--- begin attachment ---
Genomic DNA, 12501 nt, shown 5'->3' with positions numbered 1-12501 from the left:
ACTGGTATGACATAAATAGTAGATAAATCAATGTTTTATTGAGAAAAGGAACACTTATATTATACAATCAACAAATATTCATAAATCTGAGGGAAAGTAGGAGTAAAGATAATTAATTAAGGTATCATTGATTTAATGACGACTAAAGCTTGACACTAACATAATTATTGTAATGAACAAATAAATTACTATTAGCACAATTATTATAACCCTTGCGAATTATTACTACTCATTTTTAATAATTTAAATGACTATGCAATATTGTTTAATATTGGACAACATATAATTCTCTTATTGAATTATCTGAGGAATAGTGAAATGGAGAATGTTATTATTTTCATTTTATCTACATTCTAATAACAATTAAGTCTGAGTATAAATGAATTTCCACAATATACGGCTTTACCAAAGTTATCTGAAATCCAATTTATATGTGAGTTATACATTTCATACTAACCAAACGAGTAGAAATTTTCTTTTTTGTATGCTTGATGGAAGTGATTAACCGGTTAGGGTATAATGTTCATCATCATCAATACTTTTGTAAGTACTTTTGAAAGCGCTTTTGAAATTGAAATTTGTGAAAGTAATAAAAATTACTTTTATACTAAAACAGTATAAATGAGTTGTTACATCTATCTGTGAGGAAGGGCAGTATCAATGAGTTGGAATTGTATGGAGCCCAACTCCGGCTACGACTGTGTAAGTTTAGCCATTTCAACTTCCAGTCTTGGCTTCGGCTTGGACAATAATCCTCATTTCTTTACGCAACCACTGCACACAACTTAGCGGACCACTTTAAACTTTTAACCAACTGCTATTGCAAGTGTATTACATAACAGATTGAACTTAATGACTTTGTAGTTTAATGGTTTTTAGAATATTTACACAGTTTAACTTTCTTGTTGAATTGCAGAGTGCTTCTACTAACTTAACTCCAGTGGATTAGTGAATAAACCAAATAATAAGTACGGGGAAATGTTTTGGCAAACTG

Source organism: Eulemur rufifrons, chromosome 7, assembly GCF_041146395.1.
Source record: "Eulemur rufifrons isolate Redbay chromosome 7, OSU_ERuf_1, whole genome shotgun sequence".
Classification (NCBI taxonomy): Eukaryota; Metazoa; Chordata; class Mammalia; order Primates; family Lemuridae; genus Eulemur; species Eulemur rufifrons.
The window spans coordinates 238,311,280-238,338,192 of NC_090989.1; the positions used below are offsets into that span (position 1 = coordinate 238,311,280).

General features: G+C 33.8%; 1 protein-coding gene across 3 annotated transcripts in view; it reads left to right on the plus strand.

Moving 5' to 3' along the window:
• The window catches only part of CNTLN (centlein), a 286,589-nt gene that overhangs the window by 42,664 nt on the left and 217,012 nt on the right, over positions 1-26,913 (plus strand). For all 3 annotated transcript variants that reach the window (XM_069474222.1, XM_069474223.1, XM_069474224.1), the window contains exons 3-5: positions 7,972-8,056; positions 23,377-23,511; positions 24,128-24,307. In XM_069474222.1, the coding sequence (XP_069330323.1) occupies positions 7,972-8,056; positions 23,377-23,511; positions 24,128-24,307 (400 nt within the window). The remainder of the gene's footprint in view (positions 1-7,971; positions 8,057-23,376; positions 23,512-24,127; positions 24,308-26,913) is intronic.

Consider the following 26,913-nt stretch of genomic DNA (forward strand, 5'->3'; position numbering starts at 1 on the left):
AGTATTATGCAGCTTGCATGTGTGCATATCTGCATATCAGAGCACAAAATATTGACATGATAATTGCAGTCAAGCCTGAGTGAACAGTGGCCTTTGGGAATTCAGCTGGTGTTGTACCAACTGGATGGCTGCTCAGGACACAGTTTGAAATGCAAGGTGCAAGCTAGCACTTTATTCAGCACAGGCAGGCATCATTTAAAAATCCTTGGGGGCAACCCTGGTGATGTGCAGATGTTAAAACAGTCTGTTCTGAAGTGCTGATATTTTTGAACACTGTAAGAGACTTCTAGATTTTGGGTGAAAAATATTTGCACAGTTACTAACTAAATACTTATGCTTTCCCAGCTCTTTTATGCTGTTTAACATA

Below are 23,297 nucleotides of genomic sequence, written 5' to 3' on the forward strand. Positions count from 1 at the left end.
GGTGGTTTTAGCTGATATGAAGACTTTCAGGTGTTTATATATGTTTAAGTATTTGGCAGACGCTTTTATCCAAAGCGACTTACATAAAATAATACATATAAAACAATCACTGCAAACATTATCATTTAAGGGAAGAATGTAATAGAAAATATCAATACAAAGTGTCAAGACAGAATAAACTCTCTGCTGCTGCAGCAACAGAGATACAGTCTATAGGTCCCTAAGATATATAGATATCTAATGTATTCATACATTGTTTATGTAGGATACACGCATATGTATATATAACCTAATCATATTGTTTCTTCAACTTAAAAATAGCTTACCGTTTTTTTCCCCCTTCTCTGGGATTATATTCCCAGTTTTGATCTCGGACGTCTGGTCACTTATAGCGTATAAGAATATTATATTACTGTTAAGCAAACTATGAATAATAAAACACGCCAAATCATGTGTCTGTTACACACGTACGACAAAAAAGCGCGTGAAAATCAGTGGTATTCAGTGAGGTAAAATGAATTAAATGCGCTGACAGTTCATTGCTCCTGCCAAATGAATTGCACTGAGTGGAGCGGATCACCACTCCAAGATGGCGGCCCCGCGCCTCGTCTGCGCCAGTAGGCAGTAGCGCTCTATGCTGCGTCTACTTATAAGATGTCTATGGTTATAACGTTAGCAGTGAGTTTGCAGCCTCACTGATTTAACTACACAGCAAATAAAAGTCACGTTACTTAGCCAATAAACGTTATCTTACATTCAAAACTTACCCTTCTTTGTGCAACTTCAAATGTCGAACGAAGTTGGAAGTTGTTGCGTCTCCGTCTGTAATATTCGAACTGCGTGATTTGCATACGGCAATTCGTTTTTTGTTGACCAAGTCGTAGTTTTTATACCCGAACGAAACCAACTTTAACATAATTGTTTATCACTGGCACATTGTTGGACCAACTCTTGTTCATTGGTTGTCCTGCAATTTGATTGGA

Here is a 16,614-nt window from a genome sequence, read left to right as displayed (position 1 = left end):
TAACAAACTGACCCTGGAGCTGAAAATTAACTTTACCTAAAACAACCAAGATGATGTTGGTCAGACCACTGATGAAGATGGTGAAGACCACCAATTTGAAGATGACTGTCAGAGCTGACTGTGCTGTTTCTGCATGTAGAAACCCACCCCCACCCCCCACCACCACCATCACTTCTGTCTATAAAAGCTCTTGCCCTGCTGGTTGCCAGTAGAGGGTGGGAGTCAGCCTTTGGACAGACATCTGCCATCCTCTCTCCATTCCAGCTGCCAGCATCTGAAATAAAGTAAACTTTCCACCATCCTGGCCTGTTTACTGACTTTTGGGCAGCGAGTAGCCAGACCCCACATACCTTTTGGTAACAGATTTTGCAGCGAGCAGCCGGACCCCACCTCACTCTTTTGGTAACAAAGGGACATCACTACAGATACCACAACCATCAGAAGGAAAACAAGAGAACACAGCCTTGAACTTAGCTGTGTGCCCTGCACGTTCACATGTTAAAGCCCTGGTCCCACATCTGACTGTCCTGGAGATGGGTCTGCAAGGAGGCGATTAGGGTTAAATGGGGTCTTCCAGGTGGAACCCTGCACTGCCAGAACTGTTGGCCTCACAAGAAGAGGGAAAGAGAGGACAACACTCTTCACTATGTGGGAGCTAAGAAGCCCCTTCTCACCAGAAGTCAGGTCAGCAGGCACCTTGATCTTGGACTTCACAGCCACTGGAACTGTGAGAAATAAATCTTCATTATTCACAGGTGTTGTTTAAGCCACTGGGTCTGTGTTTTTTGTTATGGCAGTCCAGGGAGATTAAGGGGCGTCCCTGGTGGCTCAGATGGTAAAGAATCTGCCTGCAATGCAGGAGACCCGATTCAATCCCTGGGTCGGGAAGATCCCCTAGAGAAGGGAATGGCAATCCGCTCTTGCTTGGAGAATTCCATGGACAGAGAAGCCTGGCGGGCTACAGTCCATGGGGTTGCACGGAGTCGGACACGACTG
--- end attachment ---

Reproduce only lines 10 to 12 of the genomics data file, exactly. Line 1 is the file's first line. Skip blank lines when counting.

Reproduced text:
Consider the following 26,913-nt stretch of genomic DNA (forward strand, 5'->3'; position numbering starts at 1 on the left):
AGTATTATGCAGCTTGCATGTGTGCATATCTGCATATCAGAGCACAAAATATTGACATGATAATTGCAGTCAAGCCTGAGTGAACAGTGGCCTTTGGGAATTCAGCTGGTGTTGTACCAACTGGATGGCTGCTCAGGACACAGTTTGAAATGCAAGGTGCAAGCTAGCACTTTATTCAGCACAGGCAGGCATCATTTAAAAATCCTTGGGGGCAACCCTGGTGATGTGCAGATGTTAAAACAGTCTGTTCTGAAGTGCTGATATTTTTGAACACTGTAAGAGACTTCTAGATTTTGGGTGAAAAATATTTGCACAGTTACTAACTAAATACTTATGCTTTCCCAGCTCTTTTATGCTGTTTAACATA

Below are 23,297 nucleotides of genomic sequence, written 5' to 3' on the forward strand. Positions count from 1 at the left end.